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City council declares state of emergency

By Staff | Mar 23, 2020

At a recent special meeting, the Sanibel City Council adopted an emergency proclamation and a resolution declaring a state of local emergency as a result of the coronavirus (COVID-19) outbreak.

On March 18, the council voted unanimously 5-0 for approval.

According to the language, the state of local emergency applies to “all areas within the legal boundaries of the city” and “may be extended, modified or terminated by” the mayor or council. The action is “an emergency measure necessary for the protection of the public health, welfare and safety.” In addition, it allows the mayor “to cancel, postpone or reschedule any public meetings” currently set within 30 days.

Prior to council’s discussion and the vote, City Attorney John Agnew explained that the proclamation and resolution are in line with recent declarations by the president, Gov. Ron DeSantis, Lee County and others. The maximum available initial term is for seven days, with the option to extend and modify it.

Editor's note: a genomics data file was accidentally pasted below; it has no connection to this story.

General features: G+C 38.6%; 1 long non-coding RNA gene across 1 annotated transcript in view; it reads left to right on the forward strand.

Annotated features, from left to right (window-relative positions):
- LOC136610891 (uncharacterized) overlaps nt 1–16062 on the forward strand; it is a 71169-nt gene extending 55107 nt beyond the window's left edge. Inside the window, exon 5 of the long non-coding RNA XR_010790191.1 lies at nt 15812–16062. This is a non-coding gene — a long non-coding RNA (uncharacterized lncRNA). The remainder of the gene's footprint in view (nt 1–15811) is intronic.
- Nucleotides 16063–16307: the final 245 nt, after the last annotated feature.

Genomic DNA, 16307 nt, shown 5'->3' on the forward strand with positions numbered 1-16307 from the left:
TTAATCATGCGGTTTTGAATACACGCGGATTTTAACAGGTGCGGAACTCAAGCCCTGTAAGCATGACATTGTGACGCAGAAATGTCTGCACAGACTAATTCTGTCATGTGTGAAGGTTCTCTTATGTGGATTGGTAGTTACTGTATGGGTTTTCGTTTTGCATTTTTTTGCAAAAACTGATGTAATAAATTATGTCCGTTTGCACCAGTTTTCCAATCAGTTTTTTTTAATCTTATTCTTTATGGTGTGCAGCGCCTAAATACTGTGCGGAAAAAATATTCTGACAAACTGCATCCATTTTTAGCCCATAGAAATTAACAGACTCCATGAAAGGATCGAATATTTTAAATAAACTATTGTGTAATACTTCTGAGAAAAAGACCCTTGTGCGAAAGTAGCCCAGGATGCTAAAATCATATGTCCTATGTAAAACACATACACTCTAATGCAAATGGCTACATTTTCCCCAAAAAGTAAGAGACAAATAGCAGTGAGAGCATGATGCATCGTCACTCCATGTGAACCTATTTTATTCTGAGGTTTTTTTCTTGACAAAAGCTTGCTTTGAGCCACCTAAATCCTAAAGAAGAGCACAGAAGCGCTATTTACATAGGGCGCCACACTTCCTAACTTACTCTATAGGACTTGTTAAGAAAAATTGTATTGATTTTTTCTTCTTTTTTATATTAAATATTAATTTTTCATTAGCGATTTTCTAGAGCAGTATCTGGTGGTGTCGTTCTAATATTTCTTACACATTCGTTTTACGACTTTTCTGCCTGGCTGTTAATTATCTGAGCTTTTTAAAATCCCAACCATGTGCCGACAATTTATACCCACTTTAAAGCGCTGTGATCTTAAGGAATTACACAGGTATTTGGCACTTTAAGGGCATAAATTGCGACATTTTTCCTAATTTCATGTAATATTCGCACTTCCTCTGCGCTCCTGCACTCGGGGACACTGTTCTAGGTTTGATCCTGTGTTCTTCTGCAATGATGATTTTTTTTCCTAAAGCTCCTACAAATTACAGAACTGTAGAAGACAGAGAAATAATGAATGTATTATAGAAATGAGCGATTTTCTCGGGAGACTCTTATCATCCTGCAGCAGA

He added that approval of the declaration will make decisions more streamlined and provide the city operational flexibility. It also provides for access to any opportunities for state or federal funding.

“Which tends to open up more so when there’s a state of emergency,” Agnew said.

With social distancing being promoted as a major factor in helping to contain the spread of the coronavirus, only a handful of people were present to speak during public comment. Commissioner Jerry Muench reported that the Sanibel Fire and Rescue District has a similar resolution drafted.

He noted that the commission had not activated it as of the council’s meeting.

“But we will at a moment’s notice,” Muench said. “We’re ready to go.”

One resident referred to Sanibel being a small island as “both a curse and a blessing.” He urged the council to close the Causeway as a way to control the possible influx of the virus to the island.

“Every vehicle that comes across the Causeway is a statistical possibility of introducing the virus,” he said. “That’s why travel restrictions are put into place.”

He also suggested that the city put on-island measures into action, like cleaning the public bathrooms multiple times a day and sterilizing or turning off the drinking fountains along the shared use path.